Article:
Past the luxury shops, black cars, and pop-up spaces opened on tiny ski-village streets by iconic banks and technology giants, U.S. Defense Secretary Ash Carter came to the World Economic Forum with dual messages. One for world leaders on this global stage: get into the fight against the Islamic State. And a second for corporate leaders: join forces with the Pentagon and get into the business of fighting for something bigger,” Defense One reports.
“In a way, Carter’s Davos mission encapsulates his probable legacy as President Barack Obama’s final defense secretary. The methodical technologist and government servant who rose through the political-appointee ranks has about one year left to make his mark on the job. Over the past few months, as Secretary of State John Kerry has focused on Iran, Carter has become Obama’s point-man for the war on ISIS . Ordered to “accelerate” the U.S.-led campaign, Carter has since September tried to cadge additional forces and finances from America’s allies. On this European swing, he stopped first in Paris, where attacks in November renewed the continent’s fighting mood. There he laid out his plan to key coalition partners: follow December’s liberation of Ramadi with one-two punch invasions of Mosul in Iraq and Raqqa in Syria. He also announced a Brussels conference next month where he expects at least 26 nations to come with additional offerings.”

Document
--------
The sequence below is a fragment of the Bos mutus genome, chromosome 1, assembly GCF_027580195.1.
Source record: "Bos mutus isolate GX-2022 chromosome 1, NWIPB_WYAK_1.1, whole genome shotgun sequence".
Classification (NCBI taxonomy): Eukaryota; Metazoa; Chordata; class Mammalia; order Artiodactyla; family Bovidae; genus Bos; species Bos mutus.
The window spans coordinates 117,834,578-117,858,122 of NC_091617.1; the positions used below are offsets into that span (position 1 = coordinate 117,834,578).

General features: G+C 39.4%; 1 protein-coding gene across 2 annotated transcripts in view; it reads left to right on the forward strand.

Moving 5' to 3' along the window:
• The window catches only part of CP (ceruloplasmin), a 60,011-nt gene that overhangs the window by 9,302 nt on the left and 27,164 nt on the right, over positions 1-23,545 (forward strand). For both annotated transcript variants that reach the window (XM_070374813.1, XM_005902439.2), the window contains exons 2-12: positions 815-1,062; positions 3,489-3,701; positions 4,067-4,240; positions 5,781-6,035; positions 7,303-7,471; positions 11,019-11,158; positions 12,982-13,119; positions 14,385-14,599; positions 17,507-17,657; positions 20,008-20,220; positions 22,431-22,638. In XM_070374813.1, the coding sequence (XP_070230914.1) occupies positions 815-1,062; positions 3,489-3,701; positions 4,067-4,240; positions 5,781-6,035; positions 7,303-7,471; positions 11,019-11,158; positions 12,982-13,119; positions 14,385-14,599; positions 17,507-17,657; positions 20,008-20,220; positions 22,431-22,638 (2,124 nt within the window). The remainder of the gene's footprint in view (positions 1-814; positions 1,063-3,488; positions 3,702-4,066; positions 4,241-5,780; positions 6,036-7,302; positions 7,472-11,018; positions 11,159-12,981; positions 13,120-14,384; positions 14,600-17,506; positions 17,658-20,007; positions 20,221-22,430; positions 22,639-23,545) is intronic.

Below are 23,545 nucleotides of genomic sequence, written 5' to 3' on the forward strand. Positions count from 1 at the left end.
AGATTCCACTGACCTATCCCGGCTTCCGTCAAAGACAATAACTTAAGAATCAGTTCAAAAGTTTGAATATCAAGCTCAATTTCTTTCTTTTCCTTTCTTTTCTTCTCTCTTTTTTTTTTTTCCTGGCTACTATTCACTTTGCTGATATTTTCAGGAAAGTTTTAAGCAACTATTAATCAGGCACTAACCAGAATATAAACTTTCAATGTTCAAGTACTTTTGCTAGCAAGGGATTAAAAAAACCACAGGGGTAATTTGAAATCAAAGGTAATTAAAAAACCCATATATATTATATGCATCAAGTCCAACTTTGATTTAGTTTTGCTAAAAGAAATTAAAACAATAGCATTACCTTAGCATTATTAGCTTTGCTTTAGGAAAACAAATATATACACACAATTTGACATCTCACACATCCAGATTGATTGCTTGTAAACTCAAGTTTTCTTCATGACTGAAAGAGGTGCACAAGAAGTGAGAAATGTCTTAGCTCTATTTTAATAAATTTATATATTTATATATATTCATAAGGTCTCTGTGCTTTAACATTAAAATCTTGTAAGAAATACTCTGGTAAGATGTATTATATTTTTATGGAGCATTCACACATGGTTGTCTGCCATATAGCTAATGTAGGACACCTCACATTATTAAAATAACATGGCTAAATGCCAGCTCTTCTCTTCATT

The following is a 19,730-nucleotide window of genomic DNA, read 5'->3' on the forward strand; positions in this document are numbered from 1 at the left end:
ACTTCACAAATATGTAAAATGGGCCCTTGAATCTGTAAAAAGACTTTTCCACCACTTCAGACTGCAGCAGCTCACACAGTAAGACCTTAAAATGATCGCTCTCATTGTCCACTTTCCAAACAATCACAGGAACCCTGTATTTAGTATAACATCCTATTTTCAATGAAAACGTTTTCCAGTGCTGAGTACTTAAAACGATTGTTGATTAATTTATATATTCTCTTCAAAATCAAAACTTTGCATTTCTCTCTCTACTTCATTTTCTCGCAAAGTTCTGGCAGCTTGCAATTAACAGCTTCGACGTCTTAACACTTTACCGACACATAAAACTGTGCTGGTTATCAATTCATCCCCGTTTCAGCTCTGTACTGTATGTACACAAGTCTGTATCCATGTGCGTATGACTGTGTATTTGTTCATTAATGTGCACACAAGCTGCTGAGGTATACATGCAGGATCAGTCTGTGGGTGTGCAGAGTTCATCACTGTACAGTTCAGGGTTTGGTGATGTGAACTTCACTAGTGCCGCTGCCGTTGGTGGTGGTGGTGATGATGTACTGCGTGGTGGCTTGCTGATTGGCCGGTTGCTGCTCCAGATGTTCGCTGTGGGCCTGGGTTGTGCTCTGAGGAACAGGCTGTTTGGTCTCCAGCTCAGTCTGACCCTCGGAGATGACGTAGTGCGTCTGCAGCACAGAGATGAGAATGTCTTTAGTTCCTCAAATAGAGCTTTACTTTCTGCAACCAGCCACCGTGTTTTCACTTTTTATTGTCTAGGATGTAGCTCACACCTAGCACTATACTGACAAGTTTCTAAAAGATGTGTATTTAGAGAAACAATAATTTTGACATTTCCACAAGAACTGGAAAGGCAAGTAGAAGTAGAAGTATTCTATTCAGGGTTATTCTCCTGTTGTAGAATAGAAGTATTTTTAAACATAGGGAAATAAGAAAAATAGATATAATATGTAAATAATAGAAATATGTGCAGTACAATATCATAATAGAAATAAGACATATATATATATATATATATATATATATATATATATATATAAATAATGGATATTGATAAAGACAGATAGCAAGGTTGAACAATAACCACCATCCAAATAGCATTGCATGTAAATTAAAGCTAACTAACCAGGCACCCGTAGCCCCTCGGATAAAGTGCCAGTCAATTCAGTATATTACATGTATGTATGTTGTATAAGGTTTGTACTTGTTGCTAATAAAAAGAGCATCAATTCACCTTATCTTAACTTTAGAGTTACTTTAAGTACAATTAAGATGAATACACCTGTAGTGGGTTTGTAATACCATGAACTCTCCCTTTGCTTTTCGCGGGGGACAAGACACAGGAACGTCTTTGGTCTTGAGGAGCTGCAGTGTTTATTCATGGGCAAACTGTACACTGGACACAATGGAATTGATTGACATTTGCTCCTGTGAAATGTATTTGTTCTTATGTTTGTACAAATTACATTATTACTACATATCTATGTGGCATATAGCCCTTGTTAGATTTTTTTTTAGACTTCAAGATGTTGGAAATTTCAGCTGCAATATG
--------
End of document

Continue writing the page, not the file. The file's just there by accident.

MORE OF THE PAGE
“But Carter also wants to put the Pentagon on a firmer footing as a government agency for the new era of terrorism, massive employer of personnel, and driver of technology. His solution: lure the world’s most innovative minds, firms, and business leaders to work with the federal behemoth.”